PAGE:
CALL FOR PRESENTATIONS
Join commercially-minded algae researchers, algae producers and equipment companies in collaborative discussions at the next Algae Production Workshop - September 2017 in The Woodlands, Texas on the latest methods and technologies that scale outside the lab and trends in the algae production industry.
Topics to include:
1. Haematococcus pluvialis cultivation, harvesting and extraction methods for nutraceutical Omega 3 EPA/DHA - astaxanthin
2. Algae for cosmetics, food, feeds and bioplastics
3. Algae for fuels and co-products - BFS Biofuel Systems
4. Algae for wastewater remediation
5. Growing algae using secondary wastewater
6. CO2 sequestration and utilization opportunities
For consideration send your presentation for review to: email@example.com
Between Algae Research and Business
The National Algae Association is the first non-profit algae education and production trade association in the world started over 12 years ago. We provide a platform for commercially-minded algae researchers, algae producers, indoor algae biomanufacturing, equipment companies, water process engineers and academia in a collaborative approach in helping to build the emerging algae production industry.
NAA provides educational Algae Production Workshops and Networking events, an Algae Biomass Incubator Program and online Algae Production Certification Program for students, algaepreneurs and private industry interested in the commercial algae production and markets.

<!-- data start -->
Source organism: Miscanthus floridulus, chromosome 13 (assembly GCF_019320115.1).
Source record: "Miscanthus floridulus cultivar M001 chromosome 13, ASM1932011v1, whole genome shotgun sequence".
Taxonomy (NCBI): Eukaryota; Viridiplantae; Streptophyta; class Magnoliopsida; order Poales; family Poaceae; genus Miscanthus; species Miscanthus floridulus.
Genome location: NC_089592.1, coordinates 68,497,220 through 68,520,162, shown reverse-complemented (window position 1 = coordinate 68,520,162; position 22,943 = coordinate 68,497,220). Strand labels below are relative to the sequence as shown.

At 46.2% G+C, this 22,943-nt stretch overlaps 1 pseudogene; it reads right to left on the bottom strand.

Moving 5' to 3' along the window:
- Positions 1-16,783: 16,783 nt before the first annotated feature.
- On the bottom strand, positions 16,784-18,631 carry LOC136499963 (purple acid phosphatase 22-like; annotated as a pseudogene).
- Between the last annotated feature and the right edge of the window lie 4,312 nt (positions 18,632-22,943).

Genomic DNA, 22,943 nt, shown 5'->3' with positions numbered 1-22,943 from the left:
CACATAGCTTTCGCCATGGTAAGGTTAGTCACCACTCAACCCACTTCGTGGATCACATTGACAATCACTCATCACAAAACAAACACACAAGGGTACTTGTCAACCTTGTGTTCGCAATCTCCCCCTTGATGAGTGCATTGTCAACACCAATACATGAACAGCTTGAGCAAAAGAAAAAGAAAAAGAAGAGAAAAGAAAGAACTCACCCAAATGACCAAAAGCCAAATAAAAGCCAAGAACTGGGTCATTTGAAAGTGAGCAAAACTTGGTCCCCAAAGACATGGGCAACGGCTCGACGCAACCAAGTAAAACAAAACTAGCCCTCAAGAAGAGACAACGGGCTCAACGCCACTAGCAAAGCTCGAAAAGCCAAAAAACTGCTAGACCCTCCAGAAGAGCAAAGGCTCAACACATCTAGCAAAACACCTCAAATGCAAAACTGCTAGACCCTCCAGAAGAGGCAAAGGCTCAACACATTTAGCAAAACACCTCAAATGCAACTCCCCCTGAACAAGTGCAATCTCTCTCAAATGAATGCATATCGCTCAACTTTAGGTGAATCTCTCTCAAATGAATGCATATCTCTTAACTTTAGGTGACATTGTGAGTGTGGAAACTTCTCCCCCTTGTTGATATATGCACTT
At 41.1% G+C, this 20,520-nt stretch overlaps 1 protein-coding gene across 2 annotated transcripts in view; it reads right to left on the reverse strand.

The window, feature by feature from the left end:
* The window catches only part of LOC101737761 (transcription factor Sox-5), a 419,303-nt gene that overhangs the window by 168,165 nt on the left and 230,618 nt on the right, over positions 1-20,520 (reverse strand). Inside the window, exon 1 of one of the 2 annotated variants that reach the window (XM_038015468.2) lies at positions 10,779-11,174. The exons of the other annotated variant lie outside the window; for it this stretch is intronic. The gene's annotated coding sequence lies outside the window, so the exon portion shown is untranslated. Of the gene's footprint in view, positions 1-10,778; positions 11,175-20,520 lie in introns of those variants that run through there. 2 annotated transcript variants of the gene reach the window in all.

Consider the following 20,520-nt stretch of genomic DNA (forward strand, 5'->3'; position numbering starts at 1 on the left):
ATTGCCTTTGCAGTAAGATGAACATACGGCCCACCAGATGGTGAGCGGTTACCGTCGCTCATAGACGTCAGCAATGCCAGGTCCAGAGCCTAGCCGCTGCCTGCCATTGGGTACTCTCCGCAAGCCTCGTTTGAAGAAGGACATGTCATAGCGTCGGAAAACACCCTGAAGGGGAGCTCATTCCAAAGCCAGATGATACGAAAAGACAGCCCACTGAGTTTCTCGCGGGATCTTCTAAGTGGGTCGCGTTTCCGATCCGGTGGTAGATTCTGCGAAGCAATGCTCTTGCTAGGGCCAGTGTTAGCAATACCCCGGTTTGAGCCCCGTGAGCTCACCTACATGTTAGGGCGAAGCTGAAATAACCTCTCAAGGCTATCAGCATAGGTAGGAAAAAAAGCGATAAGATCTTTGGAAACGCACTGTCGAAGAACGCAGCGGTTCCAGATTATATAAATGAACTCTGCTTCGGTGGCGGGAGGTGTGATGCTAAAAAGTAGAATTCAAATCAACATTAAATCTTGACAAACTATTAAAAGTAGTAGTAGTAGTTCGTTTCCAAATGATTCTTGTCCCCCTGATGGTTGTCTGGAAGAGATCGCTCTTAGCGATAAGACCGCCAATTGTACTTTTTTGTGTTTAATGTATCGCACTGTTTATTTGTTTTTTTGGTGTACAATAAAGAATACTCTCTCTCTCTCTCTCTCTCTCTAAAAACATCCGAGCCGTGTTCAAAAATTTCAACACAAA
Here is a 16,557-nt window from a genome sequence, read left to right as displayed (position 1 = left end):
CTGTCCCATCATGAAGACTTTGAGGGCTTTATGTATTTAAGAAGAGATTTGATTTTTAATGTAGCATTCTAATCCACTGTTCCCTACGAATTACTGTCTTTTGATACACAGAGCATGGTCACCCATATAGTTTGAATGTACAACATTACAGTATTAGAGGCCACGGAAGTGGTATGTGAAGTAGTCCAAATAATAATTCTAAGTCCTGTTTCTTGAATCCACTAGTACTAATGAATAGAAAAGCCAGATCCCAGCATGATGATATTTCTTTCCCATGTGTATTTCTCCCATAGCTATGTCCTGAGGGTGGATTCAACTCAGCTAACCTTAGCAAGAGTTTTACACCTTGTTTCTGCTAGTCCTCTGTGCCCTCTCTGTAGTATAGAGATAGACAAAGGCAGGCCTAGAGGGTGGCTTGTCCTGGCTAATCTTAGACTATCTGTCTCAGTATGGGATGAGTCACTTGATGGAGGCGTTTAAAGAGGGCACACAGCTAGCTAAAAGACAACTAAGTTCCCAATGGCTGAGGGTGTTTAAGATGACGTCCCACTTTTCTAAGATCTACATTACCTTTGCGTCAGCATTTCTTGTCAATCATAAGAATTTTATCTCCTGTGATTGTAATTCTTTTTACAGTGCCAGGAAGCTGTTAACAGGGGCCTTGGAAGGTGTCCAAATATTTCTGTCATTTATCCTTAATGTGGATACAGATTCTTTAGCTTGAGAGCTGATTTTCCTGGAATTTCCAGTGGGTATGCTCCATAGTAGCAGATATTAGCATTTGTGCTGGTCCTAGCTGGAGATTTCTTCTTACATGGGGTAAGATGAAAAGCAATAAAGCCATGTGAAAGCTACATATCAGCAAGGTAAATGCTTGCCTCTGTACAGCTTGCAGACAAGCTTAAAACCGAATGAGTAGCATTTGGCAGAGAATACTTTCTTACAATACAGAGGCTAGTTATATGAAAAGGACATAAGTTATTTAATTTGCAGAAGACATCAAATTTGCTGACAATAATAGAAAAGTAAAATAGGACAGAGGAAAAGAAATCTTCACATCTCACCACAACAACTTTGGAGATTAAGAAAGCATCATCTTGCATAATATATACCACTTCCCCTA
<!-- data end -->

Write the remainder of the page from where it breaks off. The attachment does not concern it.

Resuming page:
Commercial Cultivation, Harvesting,
Extraction Methods and Technologies
Algae can be grown into high value products such as nutraceutical Omega 3 EPA/DHA astaxanthin, cosmetics, feeds, food, bioplastics and potential fuels. Join in collaborative discussions on the latest methods and technologies in commercial algae production (ie; cultivation, harvesting, extraction and markets).
Carbon Sequestration and Utilization
Algae has the ability to sequester CO2 and help reduce greenhouse gas emissions. Many questions arise. What is actually coming off the flue? Can CO2 taken from the flue be scrubbed of particulates and metals and used to grow algae for co-products? What percentage of the scrubbed CO2 is actually being consumed by the algae?
Captured carbon can be re-purposed and become an enabling nutrient instead of a waste stream. Reducing carbon emissions and generating new business opportunities and jobs could be a 'win-win.
Using Wastewater/Secondary Water
to Produce Potential Co-products
Algae can be used to clean wastewater. Some wastewater (secondary wastewater) can be used as a nutrient to grow algae for potential co-products (ie; biofertilizer, bioplastics and potential fuels. Commercial algae equipment can be co-located at or near waste water treatment facilities. A potential win-win.
For further information contact: